Responsibility for robot - degree of robot autonomy in Czech Republic
The behaviour of the robot is determined by the set of algorithms, that forms its artificial intelligence. To determine who shall be held liable for robot’s behaviour in Czech Republic, it will much likely depend on how autonomous the robot is. Nowadays, we can find two approaches to liability for robots proposed by the European Parliament's Committee on Legal Affairs, in a legislative initiative procedure of the Committee on the Civil Law Rules on robotics, 2015. The first concept views a robot, no matter how autonomous, just as a thing created by humans, and there is possibility to create a direct link between a behaviour of the robot as such and a behaviour the robot "learned" from its owner and/or its user. In this case, the robot owner would play the role of a teacher, and he would be therefore held liable in cases, where the damage was caused by certain behaviour he taught the robot himself. In cases where the damage was caused by behaviour of the robot already programmed by the manufacturer or programmer, the owner should have a chance to liberate himself of his liability, while proving the robot was defective product.
This concept can be applied in the Czech law without many complications, particularly by the provision of Section 2937 of the Civil Code, as part of the liability for damage caused by a thing. In such cases, the person who should have had supervision over the thing shall pay compensation for the damage; if such a person cannot be otherwise determined, the owner of the thing is conclusively presumed to be such a person. But, in the context of robots so autonomous they can be considered almost as individuals (the so-called robots capable of autonomous thinking), we can imagine it is possible to consider an interpretation of Section 2920 of the Civil Code, which deals with liability for damage caused by a person unable to assess the consequences of his acts. This provision aims mostly at minors, who are still under supervision of their legal representatives. However, if we are to consider utterly autonomous robots in the future, how does an autonomous robot learning from its owner differ from the concept of a minor?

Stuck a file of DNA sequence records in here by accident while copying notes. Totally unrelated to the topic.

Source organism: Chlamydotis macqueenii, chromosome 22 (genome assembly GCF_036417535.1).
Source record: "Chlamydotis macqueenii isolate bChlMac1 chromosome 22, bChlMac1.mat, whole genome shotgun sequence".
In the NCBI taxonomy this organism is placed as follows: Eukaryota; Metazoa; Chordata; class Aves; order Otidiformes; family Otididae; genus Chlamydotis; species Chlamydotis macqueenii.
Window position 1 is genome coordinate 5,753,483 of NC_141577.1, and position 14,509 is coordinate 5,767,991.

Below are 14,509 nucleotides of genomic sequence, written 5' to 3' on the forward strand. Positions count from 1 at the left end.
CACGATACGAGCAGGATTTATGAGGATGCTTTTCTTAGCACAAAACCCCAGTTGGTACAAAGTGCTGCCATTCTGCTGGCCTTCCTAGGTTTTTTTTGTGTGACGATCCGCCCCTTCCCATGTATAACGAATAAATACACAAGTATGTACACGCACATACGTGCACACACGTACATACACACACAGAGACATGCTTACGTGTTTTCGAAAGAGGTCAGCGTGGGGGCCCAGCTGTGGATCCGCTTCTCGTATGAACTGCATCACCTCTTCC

The second concept expects an “electronic person” to be created, i.e. a new entity of rights next to natural and legal person, that would be responsible for its own actions. This concept raises many questions not only in legal aspects of such principle, but also in ethical terms, and incorporation of this principle in the near future seems very unlikely. The concept of an autonomous robot, that is s subject of rights itself is, in fact, unacceptable for present-day society.
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